Browsing by Subject "youth culture"

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  • Salasuo, Mikko (2004)
    The long development trends in drug use in Finland are often described by means of a 'wave' metaphor. Usually two drug waves are mentioned, the first wave being the more general experimentation with and use of drugs, especially cannabis, in the 1960s. The second wave was an increasingly more common experimentation and use that can be traced to the beginning of the 1990s. The result of the latest increase was a higher use of drugs than ever before. Typical of both of these drug waves was a tie up to international youth culture trends (the hippie movement and the techno and rave culture respectively), whilst both drug waves are also characterised by occasional drugs use and the central position of the user culture. In the study, the cultural appearance of the two drug waves in Finland is viewed from different standpoints within qualitative research, as found in a summary article and in seven other articles. Thematically, the study starts with the cannabis pattern of the 1960s and 1970s, when youth culture was linked to drug use for the first time. The first article to be reviewed analyses these patterns, and will serve as a historical background and thematic standard of comparison for the other articles to be reviewed, which will analyse drug use as linked to the new party culture of the 1990s. The analysis starts with the history of ecstasy—the symbol of the drug phenomena of the 1990s—and how it intersected with the international youth culture. In relation to the spread of ecstasy, the parallel development of the drug markets is surveyed, as well as the difficulties faced when combating these markets. Following this, the "slower" history of the drug phenomenon is analysed through sociological analyses, with the focus on what forms the drug culture has taken in Finland, how users stood out from the rest of the youth culture and what kind of health issues were connected with drug use. Finally, current forms of drug education are studied. The Study Material Several different kinds of study material were used, and were seen to function at different levels, and it was possible to create interesting perspectives on the drug culture by linking these materials together. Among the most important materials to be used were the user interviews, interviews with the authorities, official control data, materials collected from the Internet, and a targeted Internet questionnaire. In particular, the interview material gives information that can be of use when analysing the cultural context of drug use. The remaining materials also contain cultural elements that support the interview material and raise new viewpoints that differ from it. The Study Results Drug waves are connected to certain periods and generations that attach special importance to the use of drugs and the meanings given to it. Both drug use and the users are mobilized as part of a historical and cultural experience that certain generations share. A common world of experience gives rise to different kinds of social and cultural movements, within which people organize themselves in order to pursue and promote a way of life and goals that they find fulfilling. The common world of experience shapes tastes, preferences and behaviour, and thus influences the prevalence of experimentation with drugs and drug use and the meanings attached to them. In practice, this has resulted in new ways of using drugs and new drugs, the emergence of new markets and a new kind of criminality, the development of new drug concepts, and thus the development of new drug patterns. The informal social control of the new cultures of drug use—as well as their rituals and norms—contribute to determining and regulating drug use.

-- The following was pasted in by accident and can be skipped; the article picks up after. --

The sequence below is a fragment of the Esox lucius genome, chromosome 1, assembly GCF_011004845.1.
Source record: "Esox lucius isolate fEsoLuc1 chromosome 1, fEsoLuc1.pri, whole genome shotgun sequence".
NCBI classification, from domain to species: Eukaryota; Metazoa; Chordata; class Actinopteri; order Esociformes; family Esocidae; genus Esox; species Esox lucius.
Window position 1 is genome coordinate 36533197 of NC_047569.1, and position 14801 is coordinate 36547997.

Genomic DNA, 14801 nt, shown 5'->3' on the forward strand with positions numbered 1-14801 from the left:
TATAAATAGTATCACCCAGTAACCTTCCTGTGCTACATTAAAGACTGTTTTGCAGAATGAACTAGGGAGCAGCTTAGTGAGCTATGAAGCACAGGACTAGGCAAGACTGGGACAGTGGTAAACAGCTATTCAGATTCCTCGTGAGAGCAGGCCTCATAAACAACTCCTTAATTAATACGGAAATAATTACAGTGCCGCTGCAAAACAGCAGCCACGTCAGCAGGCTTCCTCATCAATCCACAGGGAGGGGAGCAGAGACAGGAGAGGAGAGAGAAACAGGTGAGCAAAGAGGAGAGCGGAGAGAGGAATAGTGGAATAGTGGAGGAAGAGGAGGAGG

• Tolonen, Tarja (2019)